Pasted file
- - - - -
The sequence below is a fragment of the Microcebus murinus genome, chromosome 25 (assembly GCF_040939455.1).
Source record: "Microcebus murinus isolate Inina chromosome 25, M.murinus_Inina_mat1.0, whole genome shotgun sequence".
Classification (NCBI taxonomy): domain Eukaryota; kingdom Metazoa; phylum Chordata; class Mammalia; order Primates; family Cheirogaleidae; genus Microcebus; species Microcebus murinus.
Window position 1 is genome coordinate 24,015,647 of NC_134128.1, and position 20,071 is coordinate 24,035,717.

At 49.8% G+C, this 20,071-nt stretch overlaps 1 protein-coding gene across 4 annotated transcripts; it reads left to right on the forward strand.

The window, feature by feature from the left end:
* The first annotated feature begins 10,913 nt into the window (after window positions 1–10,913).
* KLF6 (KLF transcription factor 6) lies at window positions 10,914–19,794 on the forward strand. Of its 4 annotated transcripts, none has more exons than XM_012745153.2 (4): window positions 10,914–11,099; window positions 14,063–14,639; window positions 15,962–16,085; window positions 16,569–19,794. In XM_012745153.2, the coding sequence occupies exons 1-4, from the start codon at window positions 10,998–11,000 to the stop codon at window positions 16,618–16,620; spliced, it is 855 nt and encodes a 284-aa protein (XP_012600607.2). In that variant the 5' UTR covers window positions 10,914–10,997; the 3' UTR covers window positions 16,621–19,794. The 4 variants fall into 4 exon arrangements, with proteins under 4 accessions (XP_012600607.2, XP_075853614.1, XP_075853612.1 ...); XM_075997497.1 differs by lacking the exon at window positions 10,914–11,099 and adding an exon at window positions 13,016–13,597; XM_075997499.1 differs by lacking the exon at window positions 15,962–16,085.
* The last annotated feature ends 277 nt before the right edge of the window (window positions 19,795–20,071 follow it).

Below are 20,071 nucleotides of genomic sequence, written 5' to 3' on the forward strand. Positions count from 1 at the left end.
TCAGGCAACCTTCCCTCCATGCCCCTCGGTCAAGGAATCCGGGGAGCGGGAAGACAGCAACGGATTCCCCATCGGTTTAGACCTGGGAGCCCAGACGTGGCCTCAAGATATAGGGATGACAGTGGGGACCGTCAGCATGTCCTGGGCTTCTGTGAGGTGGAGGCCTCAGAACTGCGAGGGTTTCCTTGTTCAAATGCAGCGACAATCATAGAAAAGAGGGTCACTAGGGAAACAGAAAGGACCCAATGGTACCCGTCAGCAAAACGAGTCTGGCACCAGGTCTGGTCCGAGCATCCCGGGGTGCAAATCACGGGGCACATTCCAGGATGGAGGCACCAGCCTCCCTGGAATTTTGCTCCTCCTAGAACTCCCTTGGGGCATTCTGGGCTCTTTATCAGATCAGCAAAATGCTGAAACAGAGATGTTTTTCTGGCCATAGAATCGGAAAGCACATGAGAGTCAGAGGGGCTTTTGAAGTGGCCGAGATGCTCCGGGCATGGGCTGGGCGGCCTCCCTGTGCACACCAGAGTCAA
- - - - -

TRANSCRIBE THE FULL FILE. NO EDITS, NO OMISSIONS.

The sequence below is a fragment of the Microcebus murinus genome, chromosome 25 (assembly GCF_040939455.1).
Source record: "Microcebus murinus isolate Inina chromosome 25, M.murinus_Inina_mat1.0, whole genome shotgun sequence".
Classification (NCBI taxonomy): domain Eukaryota; kingdom Metazoa; phylum Chordata; class Mammalia; order Primates; family Cheirogaleidae; genus Microcebus; species Microcebus murinus.
Window position 1 is genome coordinate 24,015,647 of NC_134128.1, and position 20,071 is coordinate 24,035,717.

At 49.8% G+C, this 20,071-nt stretch overlaps 1 protein-coding gene across 4 annotated transcripts; it reads left to right on the forward strand.

The window, feature by feature from the left end:
* The first annotated feature begins 10,913 nt into the window (after window positions 1–10,913).
* KLF6 (KLF transcription factor 6) lies at window positions 10,914–19,794 on the forward strand. Of its 4 annotated transcripts, none has more exons than XM_012745153.2 (4): window positions 10,914–11,099; window positions 14,063–14,639; window positions 15,962–16,085; window positions 16,569–19,794. In XM_012745153.2, the coding sequence occupies exons 1-4, from the start codon at window positions 10,998–11,000 to the stop codon at window positions 16,618–16,620; spliced, it is 855 nt and encodes a 284-aa protein (XP_012600607.2). In that variant the 5' UTR covers window positions 10,914–10,997; the 3' UTR covers window positions 16,621–19,794. The 4 variants fall into 4 exon arrangements, with proteins under 4 accessions (XP_012600607.2, XP_075853614.1, XP_075853612.1 ...); XM_075997497.1 differs by lacking the exon at window positions 10,914–11,099 and adding an exon at window positions 13,016–13,597; XM_075997499.1 differs by lacking the exon at window positions 15,962–16,085.
* The last annotated feature ends 277 nt before the right edge of the window (window positions 19,795–20,071 follow it).

Below are 20,071 nucleotides of genomic sequence, written 5' to 3' on the forward strand. Positions count from 1 at the left end.
TCAGGCAACCTTCCCTCCATGCCCCTCGGTCAAGGAATCCGGGGAGCGGGAAGACAGCAACGGATTCCCCATCGGTTTAGACCTGGGAGCCCAGACGTGGCCTCAAGATATAGGGATGACAGTGGGGACCGTCAGCATGTCCTGGGCTTCTGTGAGGTGGAGGCCTCAGAACTGCGAGGGTTTCCTTGTTCAAATGCAGCGACAATCATAGAAAAGAGGGTCACTAGGGAAACAGAAAGGACCCAATGGTACCCGTCAGCAAAACGAGTCTGGCACCAGGTCTGGTCCGAGCATCCCGGGGTGCAAATCACGGGGCACATTCCAGGATGGAGGCACCAGCCTCCCTGGAATTTTGCTCCTCCTAGAACTCCCTTGGGGCATTCTGGGCTCTTTATCAGATCAGCAAAATGCTGAAACAGAGATGTTTTTCTGGCCATAGAATCGGAAAGCACATGAGAGTCAGAGGGGCTTTTGAAGTGGCCGAGATGCTCCGGGCATGGGCTGGGCGGCCTCCCTGTGCACACCAGAGTCAA